After the end of the Mar del Plata Film Festival last week in Argentina, I was left wondering which other festival could really come up and compete with the only A Class Festival of Latin America.
No name came up in my search, but my mind went constantly back to the Valdivia Film Festival of last October in Chile. While I don't think it'll ever grow to the place that Mar del Plata has in the region, I think that it's certainly among the most valuable of the continent, as it features both staples of quality festivals, while at the same time maintaining a certain edge that makes it memorable, even months later.
So, while I collect my thoughts on the great days I had in Mar del Plata, let me number some reasons as to why Valdivia should be the "other" festival that the world should look at. Be prepared to be surprised in the future.
Fragile Films, Strong Cinema
The Valdivia Film Festival is a competitive one, it has juries and four competitions: International, Chilean, Latin American Short Film and Kids Short Films (the jury of this last competition is a group of 6-10 years old boys and girls from the schools around Valdivia). In each of these competitions you can see a curated approach towards the selection of films that are always on the verge of being completely obscure, and their participation here helps them to be known in other festivals around the continent and the world.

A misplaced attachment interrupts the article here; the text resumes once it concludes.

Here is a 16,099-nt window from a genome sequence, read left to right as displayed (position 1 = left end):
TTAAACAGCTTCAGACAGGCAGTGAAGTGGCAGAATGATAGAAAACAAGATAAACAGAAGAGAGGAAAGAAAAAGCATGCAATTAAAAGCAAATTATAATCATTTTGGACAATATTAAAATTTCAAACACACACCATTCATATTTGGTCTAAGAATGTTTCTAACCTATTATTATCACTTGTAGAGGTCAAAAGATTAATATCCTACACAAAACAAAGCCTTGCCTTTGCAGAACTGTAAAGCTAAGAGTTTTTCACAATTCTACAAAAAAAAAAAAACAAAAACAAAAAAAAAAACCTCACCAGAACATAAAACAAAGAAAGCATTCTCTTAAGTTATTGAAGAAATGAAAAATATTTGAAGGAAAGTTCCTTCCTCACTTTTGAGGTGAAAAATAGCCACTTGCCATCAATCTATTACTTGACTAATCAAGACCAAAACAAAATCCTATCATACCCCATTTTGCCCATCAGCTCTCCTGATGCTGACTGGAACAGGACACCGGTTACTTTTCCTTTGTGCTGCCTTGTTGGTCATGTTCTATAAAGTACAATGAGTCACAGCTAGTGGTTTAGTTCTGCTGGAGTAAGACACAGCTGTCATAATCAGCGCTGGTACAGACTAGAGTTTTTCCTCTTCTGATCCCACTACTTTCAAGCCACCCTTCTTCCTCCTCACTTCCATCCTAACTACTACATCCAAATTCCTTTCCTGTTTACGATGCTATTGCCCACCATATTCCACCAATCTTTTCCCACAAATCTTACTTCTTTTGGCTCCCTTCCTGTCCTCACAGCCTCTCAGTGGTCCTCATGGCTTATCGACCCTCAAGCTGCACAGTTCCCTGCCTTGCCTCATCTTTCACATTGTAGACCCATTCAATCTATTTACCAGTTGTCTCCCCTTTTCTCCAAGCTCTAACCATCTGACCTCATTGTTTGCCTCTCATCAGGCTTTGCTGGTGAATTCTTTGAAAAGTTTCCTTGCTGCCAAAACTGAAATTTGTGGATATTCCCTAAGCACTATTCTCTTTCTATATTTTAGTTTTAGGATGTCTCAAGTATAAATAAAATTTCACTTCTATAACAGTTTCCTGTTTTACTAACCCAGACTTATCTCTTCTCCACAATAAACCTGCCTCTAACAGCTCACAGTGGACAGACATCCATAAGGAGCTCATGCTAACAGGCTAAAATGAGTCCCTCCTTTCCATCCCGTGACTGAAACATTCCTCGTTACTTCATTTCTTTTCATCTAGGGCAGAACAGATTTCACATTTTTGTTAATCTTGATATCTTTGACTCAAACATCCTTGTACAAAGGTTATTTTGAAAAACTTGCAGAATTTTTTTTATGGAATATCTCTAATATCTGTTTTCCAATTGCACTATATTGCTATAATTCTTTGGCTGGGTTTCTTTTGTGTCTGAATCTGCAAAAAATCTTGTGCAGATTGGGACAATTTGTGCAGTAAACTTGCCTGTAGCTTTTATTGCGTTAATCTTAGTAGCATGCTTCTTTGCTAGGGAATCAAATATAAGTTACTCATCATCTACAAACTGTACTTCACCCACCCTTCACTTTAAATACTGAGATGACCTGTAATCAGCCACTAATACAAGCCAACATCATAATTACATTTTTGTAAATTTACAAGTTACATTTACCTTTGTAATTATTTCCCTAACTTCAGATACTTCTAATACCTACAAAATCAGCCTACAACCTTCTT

From first features of filmmakers mostly known for their short film work (El Auge del Humano by Teddy Williams, Viejo Calavera by Kiro Russo and Territorio by Alexandra Cuesta), to filmmakers returning to their second or third features, but completely changing the style and approach from their earlier work (El Cristo Ciego by Christopher Murray is a more spiritual work than his earlier features, which were more mocking in nature, and Lumières d'été by Jean-Gabriel Pèriot is the first time that he has worked with actors, and here he even films in Japan, far from France and his usual subjects in his documentary and performative work).
The Chilean Competition, at this time, is more a blessing than anything, as the majority of these manage to get a local release in the immediate months after the festival is over, for example 7 Semanas by Constanza Figari will get a release next week, while Pastora a documentary by Ricardo Villarroel, won the local documentary film festival and will get a wide release early next year.
The two winning films from the Chilean competition showcase the best that our cinema has to offer, with Mala Junta by Claudia Huaiquimilla being a fiction film that deals both with youth and the political angle of the indigene population in the south of Chile, while El Diablo es Magnifico continues the areas of interest by director Nicolás Videla, this time making a docu-fiction about an trans named Manu who lives in Paris, making it both heartfelt and really funny. Important films for the Chile of today.